The Treasury Department is misunderstood.

Its opponents claim the Clinton administration's financial reform plan would let commercial conglomerates take over the financial services industry. But that's not what Treasury officials intend, at all.

Treasury Under Secretary John D. Hawke Jr., who is heading the administration's effort, has said repeatedly that legislation should not lead to such combinations as Chase Manhattan with Microsoft.

Still, he insists that some affiliation must be allowed between banks and nonfinancial companies.

How do these two stances square?

Banks are not the only players with a stake in financial reform. Mr. Hawke has said legislation cannot pass without the support of other financial service companies.

If the eventual bill bars cross-industry mergers, securities firms and insurance companies would oppose it. That's because many already have ties with nonfinancial concerns-businesses that would have to be divested if a bank were bought.

In a speech scheduled at the Exchequer Club here Wednesday, Mr. Hawke is expected to reveal the administration's reform plan. (It was due to Congress by March 31.) So far this year, three pieces of reform legislation have been introduced. Rep. Marge Roukema, R-N.J., would let banking companies devote 25% of their business to nonfinancial operations.

That's close to some of the ideas the Treasury has been floating to lawmakers and financial lobbyists. While no number has surfaced, it's clear that the administration will recommend bank holding companies be allowed to invest a limited amount in nonfinancial businesses.

To appease its fiercest critics, the Treasury has also offered to prohibit mergers between banks and the 1,000 largest commercial firms.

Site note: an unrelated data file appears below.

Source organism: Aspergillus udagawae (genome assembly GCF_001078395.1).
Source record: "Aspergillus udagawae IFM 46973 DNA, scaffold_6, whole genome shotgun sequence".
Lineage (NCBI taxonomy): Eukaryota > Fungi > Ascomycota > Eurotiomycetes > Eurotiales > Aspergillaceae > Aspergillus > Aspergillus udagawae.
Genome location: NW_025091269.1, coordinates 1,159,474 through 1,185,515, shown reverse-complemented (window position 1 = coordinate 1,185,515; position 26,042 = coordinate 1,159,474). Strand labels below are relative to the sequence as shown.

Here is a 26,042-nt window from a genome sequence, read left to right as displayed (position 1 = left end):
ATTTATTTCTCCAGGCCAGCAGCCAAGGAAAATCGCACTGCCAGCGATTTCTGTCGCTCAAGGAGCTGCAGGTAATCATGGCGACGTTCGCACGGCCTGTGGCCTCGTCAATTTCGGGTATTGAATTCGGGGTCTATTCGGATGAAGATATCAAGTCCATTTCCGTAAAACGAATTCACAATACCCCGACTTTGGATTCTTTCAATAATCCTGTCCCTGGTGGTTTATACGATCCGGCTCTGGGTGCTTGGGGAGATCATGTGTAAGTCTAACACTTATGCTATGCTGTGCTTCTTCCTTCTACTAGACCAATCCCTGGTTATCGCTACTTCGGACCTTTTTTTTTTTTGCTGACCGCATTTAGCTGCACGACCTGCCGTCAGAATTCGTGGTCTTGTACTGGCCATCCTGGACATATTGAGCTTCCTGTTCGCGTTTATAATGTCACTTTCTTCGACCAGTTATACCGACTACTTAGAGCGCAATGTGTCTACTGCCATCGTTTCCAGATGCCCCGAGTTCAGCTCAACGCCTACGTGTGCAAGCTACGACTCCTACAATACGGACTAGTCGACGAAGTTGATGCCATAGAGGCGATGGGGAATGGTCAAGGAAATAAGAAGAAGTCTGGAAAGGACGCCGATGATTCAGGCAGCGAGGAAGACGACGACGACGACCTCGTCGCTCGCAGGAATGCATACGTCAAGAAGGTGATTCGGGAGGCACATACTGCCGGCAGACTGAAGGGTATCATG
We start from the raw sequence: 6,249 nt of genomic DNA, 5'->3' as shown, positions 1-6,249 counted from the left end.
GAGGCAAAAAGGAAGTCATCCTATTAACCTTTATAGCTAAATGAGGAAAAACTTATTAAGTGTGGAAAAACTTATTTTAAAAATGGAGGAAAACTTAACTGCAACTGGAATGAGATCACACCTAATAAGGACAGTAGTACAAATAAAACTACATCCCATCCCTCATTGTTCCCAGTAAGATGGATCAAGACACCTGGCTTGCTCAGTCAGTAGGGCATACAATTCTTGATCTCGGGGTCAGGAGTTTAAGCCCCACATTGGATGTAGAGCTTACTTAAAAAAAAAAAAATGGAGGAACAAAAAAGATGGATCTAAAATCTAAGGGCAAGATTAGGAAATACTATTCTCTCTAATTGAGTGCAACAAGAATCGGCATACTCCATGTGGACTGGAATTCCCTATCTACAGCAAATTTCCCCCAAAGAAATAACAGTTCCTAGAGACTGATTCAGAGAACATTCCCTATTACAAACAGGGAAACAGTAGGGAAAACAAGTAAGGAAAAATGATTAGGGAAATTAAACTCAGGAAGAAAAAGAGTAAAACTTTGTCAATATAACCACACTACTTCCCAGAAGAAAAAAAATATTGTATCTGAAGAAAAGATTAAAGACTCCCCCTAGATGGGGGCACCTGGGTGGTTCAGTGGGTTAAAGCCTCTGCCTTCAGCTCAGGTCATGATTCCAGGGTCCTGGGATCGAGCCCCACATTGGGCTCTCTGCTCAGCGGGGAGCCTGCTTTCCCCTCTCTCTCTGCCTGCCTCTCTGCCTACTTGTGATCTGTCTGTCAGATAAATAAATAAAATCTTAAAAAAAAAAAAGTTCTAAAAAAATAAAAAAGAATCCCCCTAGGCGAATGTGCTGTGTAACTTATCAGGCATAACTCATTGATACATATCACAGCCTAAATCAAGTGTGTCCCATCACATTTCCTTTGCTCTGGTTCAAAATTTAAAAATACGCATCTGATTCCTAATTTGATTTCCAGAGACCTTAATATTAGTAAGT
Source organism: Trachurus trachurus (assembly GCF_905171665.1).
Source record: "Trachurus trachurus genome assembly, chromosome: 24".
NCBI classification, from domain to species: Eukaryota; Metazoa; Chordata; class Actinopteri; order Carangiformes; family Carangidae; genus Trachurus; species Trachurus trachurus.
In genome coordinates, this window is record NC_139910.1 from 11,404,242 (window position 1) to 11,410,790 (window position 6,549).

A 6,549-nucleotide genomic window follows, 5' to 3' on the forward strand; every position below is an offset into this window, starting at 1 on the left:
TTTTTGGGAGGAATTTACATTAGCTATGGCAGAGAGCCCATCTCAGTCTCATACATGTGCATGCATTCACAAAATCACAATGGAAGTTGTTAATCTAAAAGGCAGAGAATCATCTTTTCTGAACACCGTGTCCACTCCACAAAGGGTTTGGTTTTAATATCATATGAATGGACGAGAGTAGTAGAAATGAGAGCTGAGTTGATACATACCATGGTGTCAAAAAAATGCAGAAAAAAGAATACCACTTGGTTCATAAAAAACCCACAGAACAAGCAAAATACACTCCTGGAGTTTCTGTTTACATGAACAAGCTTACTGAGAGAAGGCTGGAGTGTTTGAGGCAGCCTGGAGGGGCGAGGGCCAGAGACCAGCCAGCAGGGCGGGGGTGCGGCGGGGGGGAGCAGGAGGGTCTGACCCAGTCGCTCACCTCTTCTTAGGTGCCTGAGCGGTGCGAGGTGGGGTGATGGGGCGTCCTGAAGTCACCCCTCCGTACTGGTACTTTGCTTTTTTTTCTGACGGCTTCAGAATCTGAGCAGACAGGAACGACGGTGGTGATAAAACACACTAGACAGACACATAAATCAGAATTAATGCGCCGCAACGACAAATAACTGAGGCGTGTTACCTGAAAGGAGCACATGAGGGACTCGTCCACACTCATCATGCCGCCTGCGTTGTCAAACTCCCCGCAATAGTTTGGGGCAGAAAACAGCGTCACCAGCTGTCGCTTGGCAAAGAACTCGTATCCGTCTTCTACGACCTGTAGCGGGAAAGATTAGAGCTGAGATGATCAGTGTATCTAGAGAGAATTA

Though Mr. Hawke has been tight-lipped of late, in speeches this year he had argued that top financial firms should not be prohibited from owning a bank simply because they have commercial ties.

Financial firms argue they must get into banking to compete effectively. Banks, they say, have an unfair advantage because the courts and regulators have let them into securities and insurance.

The banking industry's reaction to Mr. Hawke's initiative has ranged from lukewarm to hostile. But to the rest of the financial services industry, some breach in the wall is crucial.

No wonder. Here's what they now would have to give up to buy a bank: Insurance company USAA owns the San Antonio Spurs basketball team and Six Flags Over Texas. American Express Co. operates a travel agency as well as Food and Wine magazine. Merrill Lynch & Co. owns Bloomberg Publishing.

There's more. Salomon Brothers Inc. runs Phibro Inc., an oil refining company. Fidelity Investments owns limousine maker Boston Coach. John Hancock owns a timber company, a health maintenance organization, and a television station.

The Treasury sees no reason for these companies to divest those businesses in order to buy a bank.

John G. Heimann, chairman of global financial institutions for Merrill Lynch, told lawmakers at a hearing last week that his company's stake in Bloomberg is "vital to Merrill Lynch's own business activities."

He urged House Banking Committee members to recognize "the need for some entry for financial services holding companies into nonfinancial areas."

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